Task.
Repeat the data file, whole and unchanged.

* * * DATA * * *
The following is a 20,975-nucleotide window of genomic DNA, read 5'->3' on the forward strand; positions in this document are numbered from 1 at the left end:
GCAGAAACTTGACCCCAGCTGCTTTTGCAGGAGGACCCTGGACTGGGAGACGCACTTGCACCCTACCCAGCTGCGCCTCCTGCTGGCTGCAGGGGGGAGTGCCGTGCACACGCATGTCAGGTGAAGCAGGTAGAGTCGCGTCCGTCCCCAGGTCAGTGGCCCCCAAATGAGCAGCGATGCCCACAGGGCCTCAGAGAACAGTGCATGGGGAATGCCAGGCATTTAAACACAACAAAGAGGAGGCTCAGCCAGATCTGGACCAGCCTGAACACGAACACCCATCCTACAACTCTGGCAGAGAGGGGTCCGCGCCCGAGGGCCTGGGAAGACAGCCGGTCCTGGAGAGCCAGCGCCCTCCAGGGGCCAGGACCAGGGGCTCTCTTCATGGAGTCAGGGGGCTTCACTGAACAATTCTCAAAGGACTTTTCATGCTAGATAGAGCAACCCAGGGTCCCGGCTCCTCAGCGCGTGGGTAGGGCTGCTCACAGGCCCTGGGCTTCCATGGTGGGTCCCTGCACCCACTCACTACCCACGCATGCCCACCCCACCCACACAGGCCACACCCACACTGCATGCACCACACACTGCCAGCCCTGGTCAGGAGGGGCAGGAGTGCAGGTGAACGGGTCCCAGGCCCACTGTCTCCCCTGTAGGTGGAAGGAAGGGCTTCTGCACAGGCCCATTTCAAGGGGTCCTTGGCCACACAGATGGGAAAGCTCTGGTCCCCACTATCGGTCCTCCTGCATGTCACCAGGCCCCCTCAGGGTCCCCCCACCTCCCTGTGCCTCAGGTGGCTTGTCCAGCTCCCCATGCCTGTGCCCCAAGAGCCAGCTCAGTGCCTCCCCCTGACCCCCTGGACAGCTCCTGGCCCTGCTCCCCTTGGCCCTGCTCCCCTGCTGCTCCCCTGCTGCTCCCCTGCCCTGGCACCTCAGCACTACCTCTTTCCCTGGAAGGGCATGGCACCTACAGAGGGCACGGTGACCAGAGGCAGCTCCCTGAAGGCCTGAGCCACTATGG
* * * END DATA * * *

The following is a 20,975-nucleotide window of genomic DNA, read 5'->3' on the forward strand; positions in this document are numbered from 1 at the left end:
GCAGAAACTTGACCCCAGCTGCTTTTGCAGGAGGACCCTGGACTGGGAGACGCACTTGCACCCTACCCAGCTGCGCCTCCTGCTGGCTGCAGGGGGGAGTGCCGTGCACACGCATGTCAGGTGAAGCAGGTAGAGTCGCGTCCGTCCCCAGGTCAGTGGCCCCCAAATGAGCAGCGATGCCCACAGGGCCTCAGAGAACAGTGCATGGGGAATGCCAGGCATTTAAACACAACAAAGAGGAGGCTCAGCCAGATCTGGACCAGCCTGAACACGAACACCCATCCTACAACTCTGGCAGAGAGGGGTCCGCGCCCGAGGGCCTGGGAAGACAGCCGGTCCTGGAGAGCCAGCGCCCTCCAGGGGCCAGGACCAGGGGCTCTCTTCATGGAGTCAGGGGGCTTCACTGAACAATTCTCAAAGGACTTTTCATGCTAGATAGAGCAACCCAGGGTCCCGGCTCCTCAGCGCGTGGGTAGGGCTGCTCACAGGCCCTGGGCTTCCATGGTGGGTCCCTGCACCCACTCACTACCCACGCATGCCCACCCCACCCACACAGGCCACACCCACACTGCATGCACCACACACTGCCAGCCCTGGTCAGGAGGGGCAGGAGTGCAGGTGAACGGGTCCCAGGCCCACTGTCTCCCCTGTAGGTGGAAGGAAGGGCTTCTGCACAGGCCCATTTCAAGGGGTCCTTGGCCACACAGATGGGAAAGCTCTGGTCCCCACTATCGGTCCTCCTGCATGTCACCAGGCCCCCTCAGGGTCCCCCCACCTCCCTGTGCCTCAGGTGGCTTGTCCAGCTCCCCATGCCTGTGCCCCAAGAGCCAGCTCAGTGCCTCCCCCTGACCCCCTGGACAGCTCCTGGCCCTGCTCCCCTTGGCCCTGCTCCCCTGCTGCTCCCCTGCTGCTCCCCTGCCCTGGCACCTCAGCACTACCTCTTTCCCTGGAAGGGCATGGCACCTACAGAGGGCACGGTGACCAGAGGCAGCTCCCTGAAGGCCTGAGCCACTATGG